Emily’s time-consuming schedule comes with a lot of benefits. She gets to know all sorts of different people and develop her people and leadership skills. However, this involvement also comes with a lot of drawbacks. The hours that Emily spends away from home means that she misses out on the family aspect of her life.

“I really miss my family,” Emily said, “As weird as that sounds, I really don’t see my family. I do miss home cooked meals, sitting at the dinner table, and I miss my dog so much.”

Being alongside each other so frequently, the three have created a bond that will surely stand the test of time. DeMeester has impacted Emily’s life on many more levels than just theatre.

“She is basically my second mom,” Emily said. “I spend more time here at the school than I do at home. She helps take care of me, making sure I’m staying on top of my school work. I don’t think I would be the person that I am today without her in my life.”

Emily is not alone in feeling such a positive impact from being with DeMeester. Over time, the seasoned director has impacted countless other people in their time being a part of the program.

“It does create a bond that is inexplicable,” DeMeester said. “For me, kids will move on and they go on and do different things, but certain ones that I latch onto or stay involved in the theatre, they become part of my life with my personal family.”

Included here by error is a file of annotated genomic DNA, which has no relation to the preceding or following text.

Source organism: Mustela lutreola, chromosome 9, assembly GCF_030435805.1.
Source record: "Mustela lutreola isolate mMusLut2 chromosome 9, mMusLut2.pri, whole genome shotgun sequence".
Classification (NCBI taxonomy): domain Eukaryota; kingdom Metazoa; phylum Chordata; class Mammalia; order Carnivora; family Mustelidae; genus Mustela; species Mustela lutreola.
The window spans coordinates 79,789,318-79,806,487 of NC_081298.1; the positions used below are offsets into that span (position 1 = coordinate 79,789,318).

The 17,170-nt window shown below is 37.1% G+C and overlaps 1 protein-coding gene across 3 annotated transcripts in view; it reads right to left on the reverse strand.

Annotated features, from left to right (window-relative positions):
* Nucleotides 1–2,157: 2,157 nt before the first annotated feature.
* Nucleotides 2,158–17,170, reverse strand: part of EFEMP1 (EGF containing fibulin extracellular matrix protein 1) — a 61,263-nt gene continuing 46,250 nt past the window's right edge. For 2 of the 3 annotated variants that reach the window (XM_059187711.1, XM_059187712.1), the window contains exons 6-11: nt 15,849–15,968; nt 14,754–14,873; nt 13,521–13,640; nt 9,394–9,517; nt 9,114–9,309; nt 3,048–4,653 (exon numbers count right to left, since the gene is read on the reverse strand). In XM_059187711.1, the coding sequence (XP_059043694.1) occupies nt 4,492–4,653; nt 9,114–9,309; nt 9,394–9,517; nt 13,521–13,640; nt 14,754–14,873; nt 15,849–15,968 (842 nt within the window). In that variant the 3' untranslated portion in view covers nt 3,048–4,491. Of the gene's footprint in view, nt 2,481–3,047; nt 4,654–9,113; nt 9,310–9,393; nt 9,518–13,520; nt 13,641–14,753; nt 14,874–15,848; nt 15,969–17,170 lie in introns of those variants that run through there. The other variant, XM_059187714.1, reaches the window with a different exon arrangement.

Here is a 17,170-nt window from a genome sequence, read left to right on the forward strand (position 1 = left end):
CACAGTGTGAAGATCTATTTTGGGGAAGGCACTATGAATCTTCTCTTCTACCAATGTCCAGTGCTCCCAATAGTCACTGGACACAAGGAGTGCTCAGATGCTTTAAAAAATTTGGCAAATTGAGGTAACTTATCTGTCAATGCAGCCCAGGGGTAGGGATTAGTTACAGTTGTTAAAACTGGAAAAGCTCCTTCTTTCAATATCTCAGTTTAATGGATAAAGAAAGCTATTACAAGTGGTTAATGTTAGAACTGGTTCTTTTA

Black was one of those kids that DeMeester grabbed a hold of. During his senior year, DeMeester was hired as the new director with only two weeks to go before school began. Black was a lead role in the musical that year, and DeMeester pushed him harder than he had ever gone before. She saw something in him that she knew was special, and she was right. Black would go on to college and stay involved in theatre.

He was directing a play for FHE a few years back when he received a phone call from DeMeester. She was about to begin the musical that Black had played the lead role in as a senior, and she wanted him to help. Since then, the two have been working together at FHC.

“We just had this great relationship,” Black said. “This collaborative effort. We are like each other’s better halves artistically. It’s like a dynamic duo of a team.”